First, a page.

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Olivier Mosset (born 1944 in Bern, Switzerland) is a Swiss visual artist. He lives and works in Tucson, Arizona, and has spent considerable time in New York and Paris. In Paris in the 1960s, he was a member of the BMPT (art group), along with Daniel Buren, Michel Parmentier, and Niele Toroni. The group questioned notions of authorship and originality, implying that they often did each other's works, and that the art object was more important than its authorship. As a young artist he was an assistant to both Jean Tinguely and Daniel Spoerri.

Later, in New York in the late 1970s, Mosset undertook a long series of monochrome paintings, during the heyday of Neo-expressionism. He became a founding member of the New York Radical Painting group, radical referring both to an implied radical social stance, as well as a returning to the radical “root” of painting. This re-assertion of social relevance for abstraction, and even the monochrome, hadn’t been emphasized to such a degree since Malevich and Rodchenko.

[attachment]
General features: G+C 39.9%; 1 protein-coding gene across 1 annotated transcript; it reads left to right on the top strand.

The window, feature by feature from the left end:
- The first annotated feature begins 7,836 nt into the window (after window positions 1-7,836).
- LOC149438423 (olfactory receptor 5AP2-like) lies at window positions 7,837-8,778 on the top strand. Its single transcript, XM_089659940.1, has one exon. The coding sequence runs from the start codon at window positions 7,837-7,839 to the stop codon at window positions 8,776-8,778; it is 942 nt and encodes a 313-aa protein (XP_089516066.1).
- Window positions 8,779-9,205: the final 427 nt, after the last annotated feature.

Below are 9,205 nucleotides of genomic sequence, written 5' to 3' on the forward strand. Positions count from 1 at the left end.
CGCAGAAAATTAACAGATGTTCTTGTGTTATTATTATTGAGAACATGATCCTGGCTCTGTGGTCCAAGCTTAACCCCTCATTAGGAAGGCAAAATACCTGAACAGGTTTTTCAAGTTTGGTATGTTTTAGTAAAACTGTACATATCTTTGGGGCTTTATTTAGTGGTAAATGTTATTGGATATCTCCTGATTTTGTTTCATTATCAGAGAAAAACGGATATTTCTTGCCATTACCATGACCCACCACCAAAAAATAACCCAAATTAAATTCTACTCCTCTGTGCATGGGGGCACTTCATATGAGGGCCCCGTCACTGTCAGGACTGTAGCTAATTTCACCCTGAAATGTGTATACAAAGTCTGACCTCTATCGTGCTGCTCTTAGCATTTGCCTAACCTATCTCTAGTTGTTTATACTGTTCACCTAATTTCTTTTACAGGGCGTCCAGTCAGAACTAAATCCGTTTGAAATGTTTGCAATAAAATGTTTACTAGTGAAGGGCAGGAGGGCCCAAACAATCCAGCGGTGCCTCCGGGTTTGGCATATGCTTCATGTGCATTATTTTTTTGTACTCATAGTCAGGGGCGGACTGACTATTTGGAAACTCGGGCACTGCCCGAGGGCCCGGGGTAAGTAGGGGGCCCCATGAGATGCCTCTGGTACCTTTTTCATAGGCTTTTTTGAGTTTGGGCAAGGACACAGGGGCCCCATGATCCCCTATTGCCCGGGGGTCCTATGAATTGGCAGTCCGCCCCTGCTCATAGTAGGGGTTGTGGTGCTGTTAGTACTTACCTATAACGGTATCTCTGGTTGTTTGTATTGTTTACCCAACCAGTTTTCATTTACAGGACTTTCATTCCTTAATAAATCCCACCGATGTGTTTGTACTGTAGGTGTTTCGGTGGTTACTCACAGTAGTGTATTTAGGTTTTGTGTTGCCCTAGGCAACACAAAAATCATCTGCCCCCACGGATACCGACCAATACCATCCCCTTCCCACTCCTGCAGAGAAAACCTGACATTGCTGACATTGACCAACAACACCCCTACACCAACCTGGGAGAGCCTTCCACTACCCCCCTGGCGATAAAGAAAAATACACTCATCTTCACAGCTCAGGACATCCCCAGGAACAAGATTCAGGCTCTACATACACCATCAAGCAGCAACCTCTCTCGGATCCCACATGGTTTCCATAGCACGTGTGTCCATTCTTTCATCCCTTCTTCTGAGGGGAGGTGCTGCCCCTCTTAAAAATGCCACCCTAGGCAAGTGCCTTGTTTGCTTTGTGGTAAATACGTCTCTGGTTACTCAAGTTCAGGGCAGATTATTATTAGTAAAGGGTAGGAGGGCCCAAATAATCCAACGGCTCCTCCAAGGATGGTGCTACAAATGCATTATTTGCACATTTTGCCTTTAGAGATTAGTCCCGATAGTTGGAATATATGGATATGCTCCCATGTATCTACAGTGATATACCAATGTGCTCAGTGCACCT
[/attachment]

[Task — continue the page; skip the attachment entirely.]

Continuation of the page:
In the 1980s neo-geo artists, such as Peter Halley who asserted a socially relevant, critical role for geometric abstraction, cited Mosset as an influence.

In 2012 the artist created stage designs for a ballet, entitled Sous Apparence, at the Paris Opera Ballet.

Mosset is also well known for his sculptures. From 1993 onwards he has created Toblerones, which are meant to reference the Swiss anti-tank barrages (for which the candy is also named). He exhibited a large selection of his Toblerones at his 2003 retrospective at the Cantonal Museum of Fine Arts in Lausanne. In 2014 the artist created a version of his Toblerones in ice for the Elevation 1049 exhibition in Gstaad.